Quali, the Austin, Texas-based infrastructure automation company, has recently completed a $54m round of new funding which its CEO Lior Koriat says will fuel further growth in business with financial firms. Quali’s platform is designed to speed up digital transformation by providing app development and test environments on-demand, and the company says it has seen record business over the past year.
Quali’s latest funding round has been co-ed by Greenfield Partners and Jerusalem Venture Partners. In addition to continued investment support from Kreos Capital, the round also introduced a fund managed by Hamilton Lane as a new investor.
“The COVID pandemic has brought more customers to Quali, and we now want to double the rate of growth we’ve achieved so far,” said Lior Koriat, Quali’s CEO in an interview with QA Financial. “We’ll be using the funds to increase our investment in engineering, to keep our technology edge, and to develop our account management resources and our marketing resources.”
According to Koriat, Quali’s business edge lies in: “Streamlining the complexity of the infrastructure required for automation.” While financial regulators around the world have increasingly encouraged financial firms to move their software development and data management to the Cloud, many firms are finding that the pace at which they adopt DevOps and move to continuous app delivery is constrained by the complexity of their infrastructures.
“Demand for what we do comes from the simple need for firms to accelerate engineering,” Koriat explained. “The challenge they face is that this acceleration is becoming more complicated to achieve, because of the choices those firms have to make between the public and private Cloud, for example, and because of the technical challenges that come with technologies such as containerization and the constant requirements of security. And with larger firms, the issue is also that decisions have to be made not by only by infrastructure experts but by the business managers.”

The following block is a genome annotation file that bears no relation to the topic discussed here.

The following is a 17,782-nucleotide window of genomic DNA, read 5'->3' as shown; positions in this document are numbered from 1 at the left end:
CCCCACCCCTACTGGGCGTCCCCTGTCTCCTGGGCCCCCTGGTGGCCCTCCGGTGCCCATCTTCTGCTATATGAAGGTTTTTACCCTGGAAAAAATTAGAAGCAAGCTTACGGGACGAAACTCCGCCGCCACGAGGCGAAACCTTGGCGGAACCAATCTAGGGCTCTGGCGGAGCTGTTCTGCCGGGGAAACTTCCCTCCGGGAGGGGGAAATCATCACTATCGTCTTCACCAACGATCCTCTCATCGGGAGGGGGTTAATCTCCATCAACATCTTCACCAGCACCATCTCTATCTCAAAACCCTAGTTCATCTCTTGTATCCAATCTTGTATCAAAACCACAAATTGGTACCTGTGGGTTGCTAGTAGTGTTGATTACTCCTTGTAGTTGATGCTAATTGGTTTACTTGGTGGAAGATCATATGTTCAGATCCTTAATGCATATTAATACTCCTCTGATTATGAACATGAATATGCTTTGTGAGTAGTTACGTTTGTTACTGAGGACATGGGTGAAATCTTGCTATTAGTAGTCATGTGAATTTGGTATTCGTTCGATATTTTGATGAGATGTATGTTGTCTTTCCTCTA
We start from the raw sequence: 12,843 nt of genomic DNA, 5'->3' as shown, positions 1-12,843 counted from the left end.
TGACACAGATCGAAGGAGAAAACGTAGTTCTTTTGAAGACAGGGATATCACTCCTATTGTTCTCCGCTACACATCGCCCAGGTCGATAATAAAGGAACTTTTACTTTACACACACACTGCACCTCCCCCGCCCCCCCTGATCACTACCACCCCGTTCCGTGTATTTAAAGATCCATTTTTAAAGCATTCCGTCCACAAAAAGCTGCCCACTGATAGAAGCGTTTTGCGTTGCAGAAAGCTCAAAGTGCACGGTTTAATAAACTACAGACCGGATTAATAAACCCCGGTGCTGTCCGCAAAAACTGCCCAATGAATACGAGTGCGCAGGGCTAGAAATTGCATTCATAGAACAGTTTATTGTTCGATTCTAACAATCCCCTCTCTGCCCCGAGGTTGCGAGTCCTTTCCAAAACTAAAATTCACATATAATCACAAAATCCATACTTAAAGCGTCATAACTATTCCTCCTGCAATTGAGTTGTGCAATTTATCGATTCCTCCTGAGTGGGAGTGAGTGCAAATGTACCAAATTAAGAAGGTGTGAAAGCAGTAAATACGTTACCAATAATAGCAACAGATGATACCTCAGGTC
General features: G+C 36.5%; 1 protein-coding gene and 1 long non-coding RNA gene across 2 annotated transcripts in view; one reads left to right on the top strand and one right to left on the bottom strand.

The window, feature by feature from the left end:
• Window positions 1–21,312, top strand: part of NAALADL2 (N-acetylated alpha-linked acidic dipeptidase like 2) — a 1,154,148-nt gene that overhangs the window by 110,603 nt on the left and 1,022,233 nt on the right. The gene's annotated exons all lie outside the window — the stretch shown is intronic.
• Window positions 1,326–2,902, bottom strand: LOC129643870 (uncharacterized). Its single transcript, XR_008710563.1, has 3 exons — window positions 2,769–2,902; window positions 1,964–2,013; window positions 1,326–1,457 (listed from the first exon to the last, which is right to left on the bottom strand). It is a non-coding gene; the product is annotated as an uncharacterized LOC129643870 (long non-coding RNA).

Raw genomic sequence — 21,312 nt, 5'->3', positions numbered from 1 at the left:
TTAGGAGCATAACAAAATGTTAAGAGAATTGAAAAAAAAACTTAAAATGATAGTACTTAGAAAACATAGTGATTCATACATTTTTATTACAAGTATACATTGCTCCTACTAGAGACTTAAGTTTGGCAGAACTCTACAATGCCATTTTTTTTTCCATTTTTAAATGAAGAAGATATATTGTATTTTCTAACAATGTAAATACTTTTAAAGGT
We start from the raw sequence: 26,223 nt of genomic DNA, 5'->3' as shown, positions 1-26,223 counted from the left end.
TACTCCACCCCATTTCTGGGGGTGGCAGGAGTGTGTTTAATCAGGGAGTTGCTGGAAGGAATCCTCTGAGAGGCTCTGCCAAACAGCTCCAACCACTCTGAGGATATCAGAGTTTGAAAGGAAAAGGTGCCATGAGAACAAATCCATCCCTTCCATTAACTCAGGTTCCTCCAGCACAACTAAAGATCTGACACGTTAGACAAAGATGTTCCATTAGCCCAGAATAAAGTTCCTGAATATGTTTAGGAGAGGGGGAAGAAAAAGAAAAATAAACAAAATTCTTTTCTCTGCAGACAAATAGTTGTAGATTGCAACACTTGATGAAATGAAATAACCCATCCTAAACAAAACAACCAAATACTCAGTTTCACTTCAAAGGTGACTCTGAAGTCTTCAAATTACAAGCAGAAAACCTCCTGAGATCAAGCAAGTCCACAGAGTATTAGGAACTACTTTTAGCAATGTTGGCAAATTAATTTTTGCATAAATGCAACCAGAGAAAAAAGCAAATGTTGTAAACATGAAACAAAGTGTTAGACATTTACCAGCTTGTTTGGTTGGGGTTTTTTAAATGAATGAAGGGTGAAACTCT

Quali’s addresses these challenges in automation at the level of the environment for development and testing, said Koriat. “What our technology does is spin up the environment for a specific purpose, connecting the infrastructure to the data it needs.”
Winning new business from financial firms will continue be a priority for Quali, Koriat added. “The problem exists all around; for telcos, for retailers and so on. But for us there will be an emphasis on financial services firms because we believe we understand the complexity of the challenge they face, from the CIO down, and especially because the push to the Cloud is being encouraged by financial regulators.”
Koriat believes Quali has the potential to become a far larger business, and he doesn’t rule out a merger or acquisition at some point. Just not yet. “There is consolidation in our marketplace and you are seeing some technology companies building a stack [through mergers and acquisitions] that addresses the needs of the full package, or value stream, of DevOps,” Koriat said. ” But right now we’ve got a lot of work to do on organic growth and that is going to be our focus through 2022.”
However, Quali may well be looking for strategic partnerships that reinforce its core offering, Koriat said. In particular, new alliances with in data management and machine learning specialists will be considered, he said.